Corporate agenda must be matched with metrics

In spite of the fact that data corroborates that gender equality can be a performance enhancer, companies have not taken the difficult steps to enable inclusivity in leadership. By dragging their feet, they risk eroding the progress made over the last few years, as evidenced by the dips in the pipeline of female talent.

These dips are destined to get deeper. Our study shows in just the next 12 months, as many as 30% of women say they plan to actively seek a new job. 30% expect to leave their jobs temporarily to care for their family. Nearly as many, 27%, anticipate having to resign for physical or mental health reasons. And 24% simply say they plan to leave the workforce permanently.

The report lists out four steps that leaders need to take if they’re serious about achieving gender equality across an organization. They need to design roles at the top that work for top talent as advancement is not just about having more seats at the table for women but about re-examining thoughtfully the leadership positions and the systems that support them.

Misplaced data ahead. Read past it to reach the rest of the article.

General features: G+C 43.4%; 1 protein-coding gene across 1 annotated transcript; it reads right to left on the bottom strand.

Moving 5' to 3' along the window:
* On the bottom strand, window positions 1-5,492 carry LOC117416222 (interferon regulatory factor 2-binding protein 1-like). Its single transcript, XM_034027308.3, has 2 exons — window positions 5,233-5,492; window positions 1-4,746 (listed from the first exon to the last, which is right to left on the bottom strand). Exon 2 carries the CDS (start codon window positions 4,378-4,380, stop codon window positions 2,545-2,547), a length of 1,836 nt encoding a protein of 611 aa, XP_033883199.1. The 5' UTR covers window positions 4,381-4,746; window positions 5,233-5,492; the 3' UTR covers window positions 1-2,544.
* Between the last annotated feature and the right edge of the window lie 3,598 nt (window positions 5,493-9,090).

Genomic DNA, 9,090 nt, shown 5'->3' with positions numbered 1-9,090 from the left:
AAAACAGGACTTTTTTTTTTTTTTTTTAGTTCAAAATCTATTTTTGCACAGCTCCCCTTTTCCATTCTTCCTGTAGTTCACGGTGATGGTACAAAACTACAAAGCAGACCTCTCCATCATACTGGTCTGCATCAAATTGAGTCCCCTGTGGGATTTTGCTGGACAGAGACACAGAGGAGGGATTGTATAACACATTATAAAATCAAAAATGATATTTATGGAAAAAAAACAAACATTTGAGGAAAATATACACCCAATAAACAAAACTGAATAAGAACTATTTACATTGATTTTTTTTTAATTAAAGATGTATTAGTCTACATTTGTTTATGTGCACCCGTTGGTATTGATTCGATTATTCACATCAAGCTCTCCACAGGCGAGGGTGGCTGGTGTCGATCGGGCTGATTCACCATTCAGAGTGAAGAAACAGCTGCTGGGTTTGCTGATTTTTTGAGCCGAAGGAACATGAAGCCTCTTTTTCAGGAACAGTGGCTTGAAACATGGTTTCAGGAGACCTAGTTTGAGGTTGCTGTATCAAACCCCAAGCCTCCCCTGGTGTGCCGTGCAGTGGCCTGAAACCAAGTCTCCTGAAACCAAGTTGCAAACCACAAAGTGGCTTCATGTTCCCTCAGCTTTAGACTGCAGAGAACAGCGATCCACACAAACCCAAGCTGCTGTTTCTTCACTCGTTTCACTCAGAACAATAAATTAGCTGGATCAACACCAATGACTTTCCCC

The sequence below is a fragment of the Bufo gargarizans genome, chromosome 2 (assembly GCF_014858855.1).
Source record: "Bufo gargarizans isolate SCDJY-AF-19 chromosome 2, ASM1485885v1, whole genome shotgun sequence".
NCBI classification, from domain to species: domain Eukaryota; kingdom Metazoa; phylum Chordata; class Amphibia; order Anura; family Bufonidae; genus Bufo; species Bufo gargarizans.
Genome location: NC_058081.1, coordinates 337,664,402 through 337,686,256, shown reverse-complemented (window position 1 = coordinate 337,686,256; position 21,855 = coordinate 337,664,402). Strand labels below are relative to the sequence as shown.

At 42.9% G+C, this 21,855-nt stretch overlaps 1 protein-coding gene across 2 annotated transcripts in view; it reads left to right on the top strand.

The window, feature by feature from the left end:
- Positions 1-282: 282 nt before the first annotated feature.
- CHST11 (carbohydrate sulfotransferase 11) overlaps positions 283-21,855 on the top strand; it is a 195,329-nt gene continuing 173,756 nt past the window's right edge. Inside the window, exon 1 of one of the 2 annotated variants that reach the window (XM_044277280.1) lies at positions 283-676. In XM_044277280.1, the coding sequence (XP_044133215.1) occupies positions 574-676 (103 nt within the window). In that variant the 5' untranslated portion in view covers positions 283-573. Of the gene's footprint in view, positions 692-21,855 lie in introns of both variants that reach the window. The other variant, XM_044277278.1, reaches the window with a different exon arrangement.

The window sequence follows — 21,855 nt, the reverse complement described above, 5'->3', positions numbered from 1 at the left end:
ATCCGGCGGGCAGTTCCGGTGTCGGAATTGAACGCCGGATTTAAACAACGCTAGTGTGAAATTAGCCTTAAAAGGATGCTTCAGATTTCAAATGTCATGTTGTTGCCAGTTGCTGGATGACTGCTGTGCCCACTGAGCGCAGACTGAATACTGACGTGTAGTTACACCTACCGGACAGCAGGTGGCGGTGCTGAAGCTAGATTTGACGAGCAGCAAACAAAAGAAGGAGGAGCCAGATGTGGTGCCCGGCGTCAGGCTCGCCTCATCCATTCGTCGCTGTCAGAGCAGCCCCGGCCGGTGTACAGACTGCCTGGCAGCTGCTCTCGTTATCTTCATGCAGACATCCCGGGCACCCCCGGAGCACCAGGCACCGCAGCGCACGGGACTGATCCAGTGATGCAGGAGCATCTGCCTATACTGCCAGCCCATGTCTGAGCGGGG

The second point revolves around changing the dialogue around gender whereby companies need to reframe women’s leadership advancement in a language that compels action around business results. Which means it won’t suffice just setting the strategy as many companies today claim advancing women as part of their agenda but without directives and metrics. 

The fourth and final aspect to create gender equality is to disentangle the messy mid-hierarchy of these organizations.  When we talk about gender parity in leadership, it’s common to focus on the most senior roles. It’s much more challenging to enact measures that tackle gender parity across the full leadership pipeline, says the report.